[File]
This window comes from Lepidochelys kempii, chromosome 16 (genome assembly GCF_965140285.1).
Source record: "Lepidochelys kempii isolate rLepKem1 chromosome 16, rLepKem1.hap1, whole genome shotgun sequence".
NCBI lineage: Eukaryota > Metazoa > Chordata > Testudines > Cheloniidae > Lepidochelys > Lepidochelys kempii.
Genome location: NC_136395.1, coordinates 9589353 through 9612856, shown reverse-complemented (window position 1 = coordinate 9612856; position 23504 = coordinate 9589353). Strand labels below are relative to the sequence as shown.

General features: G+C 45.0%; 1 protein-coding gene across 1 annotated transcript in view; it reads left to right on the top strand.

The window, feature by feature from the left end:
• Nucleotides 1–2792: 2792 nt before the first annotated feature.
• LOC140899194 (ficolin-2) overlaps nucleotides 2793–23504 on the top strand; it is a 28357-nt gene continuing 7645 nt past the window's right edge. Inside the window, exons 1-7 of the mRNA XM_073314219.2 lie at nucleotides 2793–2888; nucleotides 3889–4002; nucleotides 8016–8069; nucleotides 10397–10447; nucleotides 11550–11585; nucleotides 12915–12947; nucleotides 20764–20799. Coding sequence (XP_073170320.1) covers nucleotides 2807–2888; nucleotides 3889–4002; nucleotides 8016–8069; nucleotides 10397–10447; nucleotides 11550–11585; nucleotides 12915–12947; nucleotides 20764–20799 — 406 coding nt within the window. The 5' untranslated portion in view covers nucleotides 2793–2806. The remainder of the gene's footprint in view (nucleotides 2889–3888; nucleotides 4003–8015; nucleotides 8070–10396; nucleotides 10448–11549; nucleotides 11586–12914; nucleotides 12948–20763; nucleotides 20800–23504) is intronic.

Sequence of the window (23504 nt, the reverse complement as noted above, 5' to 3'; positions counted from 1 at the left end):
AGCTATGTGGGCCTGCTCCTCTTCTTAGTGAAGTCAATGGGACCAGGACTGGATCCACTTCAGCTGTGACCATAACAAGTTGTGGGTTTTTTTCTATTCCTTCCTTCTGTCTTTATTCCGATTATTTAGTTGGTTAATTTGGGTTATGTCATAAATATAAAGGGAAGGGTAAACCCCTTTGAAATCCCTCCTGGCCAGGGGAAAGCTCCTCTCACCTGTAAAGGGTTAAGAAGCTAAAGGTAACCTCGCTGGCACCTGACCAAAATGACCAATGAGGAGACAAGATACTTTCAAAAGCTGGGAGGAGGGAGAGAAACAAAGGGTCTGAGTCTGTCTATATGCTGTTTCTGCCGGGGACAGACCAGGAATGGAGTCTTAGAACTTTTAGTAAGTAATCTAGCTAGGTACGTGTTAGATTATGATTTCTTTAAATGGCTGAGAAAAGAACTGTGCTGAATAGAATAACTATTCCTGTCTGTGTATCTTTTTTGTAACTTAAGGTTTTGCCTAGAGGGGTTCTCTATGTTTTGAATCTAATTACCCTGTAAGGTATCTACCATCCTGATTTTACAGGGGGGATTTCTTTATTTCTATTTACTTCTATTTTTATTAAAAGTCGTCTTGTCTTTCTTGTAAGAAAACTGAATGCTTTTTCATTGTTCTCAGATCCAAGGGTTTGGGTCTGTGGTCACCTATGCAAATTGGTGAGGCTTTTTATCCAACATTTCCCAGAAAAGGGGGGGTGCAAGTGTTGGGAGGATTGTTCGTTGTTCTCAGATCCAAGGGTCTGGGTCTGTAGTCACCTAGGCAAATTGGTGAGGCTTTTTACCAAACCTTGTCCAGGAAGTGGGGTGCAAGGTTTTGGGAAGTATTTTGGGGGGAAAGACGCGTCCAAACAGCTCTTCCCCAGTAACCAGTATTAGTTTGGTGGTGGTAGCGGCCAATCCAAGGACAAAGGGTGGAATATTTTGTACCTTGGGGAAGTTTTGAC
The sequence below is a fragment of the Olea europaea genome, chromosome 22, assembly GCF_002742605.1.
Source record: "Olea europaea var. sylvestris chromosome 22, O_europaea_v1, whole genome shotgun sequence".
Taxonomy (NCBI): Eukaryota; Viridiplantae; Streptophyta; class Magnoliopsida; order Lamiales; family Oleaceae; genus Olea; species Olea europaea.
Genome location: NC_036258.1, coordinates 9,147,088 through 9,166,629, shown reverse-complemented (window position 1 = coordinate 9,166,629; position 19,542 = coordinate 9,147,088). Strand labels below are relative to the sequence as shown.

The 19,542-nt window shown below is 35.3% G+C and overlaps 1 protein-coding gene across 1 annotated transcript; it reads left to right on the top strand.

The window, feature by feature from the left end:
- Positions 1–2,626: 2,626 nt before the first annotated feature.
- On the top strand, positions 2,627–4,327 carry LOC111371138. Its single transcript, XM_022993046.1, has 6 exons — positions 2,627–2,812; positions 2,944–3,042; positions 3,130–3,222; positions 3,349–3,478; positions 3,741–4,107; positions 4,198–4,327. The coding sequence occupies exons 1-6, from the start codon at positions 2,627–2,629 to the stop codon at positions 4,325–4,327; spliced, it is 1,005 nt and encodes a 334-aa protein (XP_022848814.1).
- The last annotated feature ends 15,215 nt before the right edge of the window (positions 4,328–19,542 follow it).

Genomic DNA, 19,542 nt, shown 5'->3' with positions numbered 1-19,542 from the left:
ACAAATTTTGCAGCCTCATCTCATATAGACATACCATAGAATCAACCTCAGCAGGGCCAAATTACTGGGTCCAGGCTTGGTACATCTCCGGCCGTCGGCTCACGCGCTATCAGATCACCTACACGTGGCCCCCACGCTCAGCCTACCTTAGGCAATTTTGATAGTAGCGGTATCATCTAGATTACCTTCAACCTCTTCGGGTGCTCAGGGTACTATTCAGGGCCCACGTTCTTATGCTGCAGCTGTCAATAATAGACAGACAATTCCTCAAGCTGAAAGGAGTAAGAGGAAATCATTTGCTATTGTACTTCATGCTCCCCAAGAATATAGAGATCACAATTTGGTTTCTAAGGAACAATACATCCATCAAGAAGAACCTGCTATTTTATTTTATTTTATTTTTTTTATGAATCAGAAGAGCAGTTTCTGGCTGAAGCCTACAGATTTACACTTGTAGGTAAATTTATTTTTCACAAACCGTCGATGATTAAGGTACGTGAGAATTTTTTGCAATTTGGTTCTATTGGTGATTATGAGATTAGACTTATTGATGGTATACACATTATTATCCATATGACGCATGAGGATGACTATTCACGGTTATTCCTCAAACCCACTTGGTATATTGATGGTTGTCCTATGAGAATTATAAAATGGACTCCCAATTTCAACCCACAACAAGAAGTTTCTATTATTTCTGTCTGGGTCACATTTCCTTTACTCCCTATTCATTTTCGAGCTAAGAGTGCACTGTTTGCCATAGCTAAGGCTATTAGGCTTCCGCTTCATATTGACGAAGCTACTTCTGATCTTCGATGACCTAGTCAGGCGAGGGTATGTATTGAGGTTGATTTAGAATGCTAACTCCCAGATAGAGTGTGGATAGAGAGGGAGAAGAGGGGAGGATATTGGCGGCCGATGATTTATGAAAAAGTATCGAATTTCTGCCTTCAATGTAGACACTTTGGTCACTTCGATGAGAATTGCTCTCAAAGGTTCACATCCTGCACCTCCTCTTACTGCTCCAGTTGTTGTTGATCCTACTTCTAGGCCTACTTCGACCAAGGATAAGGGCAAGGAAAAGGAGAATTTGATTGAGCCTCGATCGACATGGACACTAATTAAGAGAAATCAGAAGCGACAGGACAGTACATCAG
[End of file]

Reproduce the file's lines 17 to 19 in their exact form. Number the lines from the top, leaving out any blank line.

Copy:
- Positions 1–2,626: 2,626 nt before the first annotated feature.
- On the top strand, positions 2,627–4,327 carry LOC111371138. Its single transcript, XM_022993046.1, has 6 exons — positions 2,627–2,812; positions 2,944–3,042; positions 3,130–3,222; positions 3,349–3,478; positions 3,741–4,107; positions 4,198–4,327. The coding sequence occupies exons 1-6, from the start codon at positions 2,627–2,629 to the stop codon at positions 4,325–4,327; spliced, it is 1,005 nt and encodes a 334-aa protein (XP_022848814.1).
- The last annotated feature ends 15,215 nt before the right edge of the window (positions 4,328–19,542 follow it).